Finding your calling: The journey of a non-traditional student

Grace Milauskas
March 01, 2022
Diana Fulmer, Ph.D.

Most students have similar timelines and processes when deciding whether or not they will further their education after high school. It is the same equation for most – bachelor’s degree to master’s degree to Ph.D.

However, Diana Fulmer, Ph.D., is not the typical student. Some start their journey into science almost immediately, but for Dr. Fulmer, it took nearly a decade. She enrolled at Trident Technical College in 2008 and received her Associate of Science. She graduated from College of Charleston with her bachelor’s degree in biology before finally landing at MUSC.

“Being a non-traditional student meant that I worked four jobs while attending college part-time, but I still found a little time for extracurricular activities like the biology blub and learning to prepare and curate fossils at the Mace Brown Museum of Natural History” said Fulmer. As a junior, she was undecided about her academic path and almost changed majors to geology, but Dr. Agnes Southgate approached her about a project annotating the genome of the then newly sequenced Manduca sexta. Fulmer’s first publication came through their work examining myofilament protein isoforms in synchronous and asynchronous flight muscles, and her love for biology was cemented.

After graduation, she obtained her first academic job as a lab manager in the Neurosciences Department at MUSC in the laboratory of Dr. Patrick Mulholland. There she collaborated on several rodent addiction studies that focused on pharmacologically modulating potassium channels to reduce voluntary alcohol consumption. Fulmer credits the positive experiences in Mulholland’s lab with confirming her desire to enter grad school.

From there, she was accepted into the Biomedical Sciences Ph.D. program for the fall of 2015 and soon joined the lab of Dr. Russell Norris. Her dissertation work examined the mechanisms of cilia growth and signaling in the context of cardiac valve development and disease. Fulmer and Norris’ work resulted in numerous publications, including an article in Science Translational Medicine and Fulmer’s first-author publication in Circulation. “Dr. Norris and my dissertation committee challenged and fostered my development, and I would not be the scientist I am today without them,” said Fulmer.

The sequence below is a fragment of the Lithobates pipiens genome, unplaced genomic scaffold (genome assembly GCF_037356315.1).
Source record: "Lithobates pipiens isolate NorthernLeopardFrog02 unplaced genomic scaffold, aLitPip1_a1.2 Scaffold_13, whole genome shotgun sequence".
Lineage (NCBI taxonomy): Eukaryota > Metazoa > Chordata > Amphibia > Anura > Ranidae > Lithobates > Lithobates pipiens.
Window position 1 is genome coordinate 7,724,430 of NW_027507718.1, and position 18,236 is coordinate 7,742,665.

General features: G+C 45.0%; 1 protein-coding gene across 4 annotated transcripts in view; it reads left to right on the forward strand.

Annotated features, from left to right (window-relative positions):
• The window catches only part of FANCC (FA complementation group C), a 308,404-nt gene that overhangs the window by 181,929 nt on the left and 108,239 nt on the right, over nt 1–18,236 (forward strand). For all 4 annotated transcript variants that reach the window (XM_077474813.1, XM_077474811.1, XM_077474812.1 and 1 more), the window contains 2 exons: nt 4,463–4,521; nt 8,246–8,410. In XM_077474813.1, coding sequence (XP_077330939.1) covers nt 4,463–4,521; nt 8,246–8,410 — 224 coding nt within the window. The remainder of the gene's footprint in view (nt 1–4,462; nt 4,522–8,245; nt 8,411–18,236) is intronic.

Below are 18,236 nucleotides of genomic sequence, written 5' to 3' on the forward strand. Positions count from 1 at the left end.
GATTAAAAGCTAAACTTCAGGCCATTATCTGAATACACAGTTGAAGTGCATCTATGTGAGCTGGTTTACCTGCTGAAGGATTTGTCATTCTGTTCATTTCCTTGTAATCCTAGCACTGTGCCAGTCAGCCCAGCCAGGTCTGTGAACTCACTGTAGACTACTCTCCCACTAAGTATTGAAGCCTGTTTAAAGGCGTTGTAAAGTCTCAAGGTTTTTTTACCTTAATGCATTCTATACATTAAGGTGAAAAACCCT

After her Ph.D. was conferred in 2020, Fulmer moved to Philadelphia to pursue a postdoctoral research position in the esteemed laboratory of Dr. Jonathan Epstein at the University of Pennsylvania Perelman School of Medicine. Her current research examines how changes in lamin-associated domains influence gene expression during cardiac development.

We asked Dr. Fulmer to share some of her thoughts about science and her MUSC experiences.

What drives your commitment to science?

Science in its purest form is the pursuit of truth, and there is something beautiful and compelling about that. In a way, it is sort of like having a superpower. If someone presents a claim, the scientific method offers a framework in which I can assess and verify that information without regard to individual preconceptions or political agendas. Science provides the tools needed to understand the world without relying on someone else to interpret it. For me, there is nothing more enticing than that.

How has your experience at MUSC and the College of Graduate Studies impacted your approach to science and opportunities for the future?

My Ph.D. experience taught me to be rigorous in my experimentation and critical in my analysis, which improved my quality as a scientist. In addition, I had the opportunity to present our research across the U.S. and in Europe, which allowed me to build a strong network of national and international collaborators. Ultimately the achievements I accomplished at MUSC and in CGS helped propel my career to where I am today, and I will continue to draw upon those experiences far into the future.

What advice would you give to current students?

Scientifically, my advice is to be as organized as possible and keep detailed records now. “Future you” will thank “past you” when writing your dissertation if you can easily find your data and notes on how you collected it. Personally, my advice is to be kind to yourself and not compare yourself to anyone else. Everyone’s science journey is different, and nobody wins when you waste efforts doubting your own accomplishments. Also, make time to take care of yourself. There will always be another graph to generate or “just one more” file to process. You will be happier and better able to perform those tasks if you occasionally take a break.

Going forward, what things do you think MUSC and CGS should be focusing on for the future?

The transition from Ph.D. to postdoc is extraordinarily scary, and I imagine it is equally so for those entering the industry workforce after graduation. Those feelings of anxiety are even more heightened by the past few years of uncertainty brought about by the COVID pandemic. Therefore, I think it is important for MUSC and CGS to continue supporting their students and providing them opportunities to learn about life after grad school. The Career Day programs, postdoc and faculty panels, and other workshops I attended made a massive difference for me, and I hope those programs continue to be expanded into the future.